Friday, August 18, 2006

Office on the Web

I use Office 2003 and am experimenting with the beta of Office 2007. I was really turned off at the thought of not having the familiar drop down menus and toolbars. I have to admit I am adjusting very quickly to the new look and feel of the ribbons.

But, what if I purchase a new notebook for the road and really do not want to spend as much on another copy of Office 2003--heck, Office Professional costs almost as much as the discounted low end notebooks today. Sure, I can install a 2007 beta copy and get by over the few months of the beta trial. There is another way.

I have been working online with two different sites offering word processing and spreadsheet capability over the Internet. Nothing needs to be installed on your end and you can save the work in Word, Excel, and even PowerPoint format on your own machine. Other formats are also available. The documents can even remain online for you to access or share with others.

Check out for word processing, spreadsheet, and presentation software. Yes, it is free to use and quick to execute. I am using broadband, so I do not have experience using it over a landline. Another couple of alternatives are from Google and include a word processor at and a spreadsheet at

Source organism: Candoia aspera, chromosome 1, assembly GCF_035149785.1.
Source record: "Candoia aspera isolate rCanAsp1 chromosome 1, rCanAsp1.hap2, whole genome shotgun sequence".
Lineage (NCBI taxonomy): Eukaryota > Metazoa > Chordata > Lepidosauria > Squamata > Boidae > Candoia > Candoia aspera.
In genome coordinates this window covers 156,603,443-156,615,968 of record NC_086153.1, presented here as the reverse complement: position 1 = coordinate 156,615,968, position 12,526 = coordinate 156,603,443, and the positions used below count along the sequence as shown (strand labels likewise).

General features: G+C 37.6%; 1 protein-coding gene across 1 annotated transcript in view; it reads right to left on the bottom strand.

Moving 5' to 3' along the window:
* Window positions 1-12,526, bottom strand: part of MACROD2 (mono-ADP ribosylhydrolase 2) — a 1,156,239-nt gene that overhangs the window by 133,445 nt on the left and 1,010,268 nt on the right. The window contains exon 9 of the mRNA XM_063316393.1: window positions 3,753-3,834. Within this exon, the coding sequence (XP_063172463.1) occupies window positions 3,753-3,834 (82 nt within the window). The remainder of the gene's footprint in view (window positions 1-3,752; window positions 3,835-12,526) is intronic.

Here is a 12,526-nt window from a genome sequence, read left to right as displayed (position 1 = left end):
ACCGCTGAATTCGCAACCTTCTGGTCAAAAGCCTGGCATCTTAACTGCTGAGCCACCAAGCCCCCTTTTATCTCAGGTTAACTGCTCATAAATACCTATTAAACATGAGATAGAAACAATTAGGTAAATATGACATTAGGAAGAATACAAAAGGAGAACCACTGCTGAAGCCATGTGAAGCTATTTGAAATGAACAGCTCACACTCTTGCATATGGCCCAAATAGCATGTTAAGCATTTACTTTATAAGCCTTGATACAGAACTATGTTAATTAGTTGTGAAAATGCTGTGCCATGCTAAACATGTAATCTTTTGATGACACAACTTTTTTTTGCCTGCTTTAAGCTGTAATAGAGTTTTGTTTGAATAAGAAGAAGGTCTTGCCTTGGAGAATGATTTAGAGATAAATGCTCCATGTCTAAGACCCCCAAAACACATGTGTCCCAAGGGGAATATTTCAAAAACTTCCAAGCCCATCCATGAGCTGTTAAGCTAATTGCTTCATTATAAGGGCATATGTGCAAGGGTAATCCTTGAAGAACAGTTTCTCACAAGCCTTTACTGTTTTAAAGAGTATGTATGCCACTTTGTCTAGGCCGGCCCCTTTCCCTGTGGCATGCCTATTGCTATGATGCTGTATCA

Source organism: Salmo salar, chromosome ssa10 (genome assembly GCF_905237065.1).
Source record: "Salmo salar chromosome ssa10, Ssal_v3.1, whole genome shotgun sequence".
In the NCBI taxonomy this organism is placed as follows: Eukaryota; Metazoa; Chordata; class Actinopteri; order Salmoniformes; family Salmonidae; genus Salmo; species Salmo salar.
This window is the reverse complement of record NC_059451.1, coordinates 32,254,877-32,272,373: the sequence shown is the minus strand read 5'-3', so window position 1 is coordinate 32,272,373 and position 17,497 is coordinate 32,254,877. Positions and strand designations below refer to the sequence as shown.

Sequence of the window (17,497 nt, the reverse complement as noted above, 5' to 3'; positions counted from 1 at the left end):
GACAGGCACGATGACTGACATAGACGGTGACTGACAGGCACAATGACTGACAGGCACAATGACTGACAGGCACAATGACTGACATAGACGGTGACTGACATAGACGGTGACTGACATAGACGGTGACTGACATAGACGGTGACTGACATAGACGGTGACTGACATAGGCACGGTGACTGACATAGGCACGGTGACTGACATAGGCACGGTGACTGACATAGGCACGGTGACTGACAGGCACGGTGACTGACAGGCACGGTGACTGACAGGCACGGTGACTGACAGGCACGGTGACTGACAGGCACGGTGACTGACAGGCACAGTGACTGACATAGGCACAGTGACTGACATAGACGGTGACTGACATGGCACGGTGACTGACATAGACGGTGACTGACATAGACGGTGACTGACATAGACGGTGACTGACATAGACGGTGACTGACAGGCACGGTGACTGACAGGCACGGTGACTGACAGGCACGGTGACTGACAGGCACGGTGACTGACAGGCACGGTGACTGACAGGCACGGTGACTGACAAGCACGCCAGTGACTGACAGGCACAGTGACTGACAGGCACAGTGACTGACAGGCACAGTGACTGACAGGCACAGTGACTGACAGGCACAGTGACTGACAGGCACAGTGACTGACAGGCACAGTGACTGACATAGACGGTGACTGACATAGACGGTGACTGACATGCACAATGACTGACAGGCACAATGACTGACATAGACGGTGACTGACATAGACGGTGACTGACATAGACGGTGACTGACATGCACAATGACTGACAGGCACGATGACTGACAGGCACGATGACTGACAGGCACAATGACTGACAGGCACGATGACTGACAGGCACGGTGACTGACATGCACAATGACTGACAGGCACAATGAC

As with many new, free applications today, these are beta versions so try them at your own risk. I have and think they are great!
Another Useful Excel Function

Excel has hundreds of built in function, but the most used ones seem to be sum(),min(), max(), average(), count(), if(), and perhaps pmt() and even vlookup(). When presented with a problem requiring the creation of a complex formula, check the functions first. There just might be one to solve the problem instead of you having to use various Excel features to solve it mannualy.

For instance, finding the largest value in a range such as A5:D50 is easly solved using max(A5:D50). What if you needed the two largest values or even the second largest? Without a function, you would probably sort the data and manually find the next to largest.

Yes there is a function to do it! The large() function will pull out the nth largest value in any range of data. In our example above, you would enter large(A5:D50,2) to locate the next to the largest value. Yes, the small() function will do the reverse and find the next (or nth) to smallest value.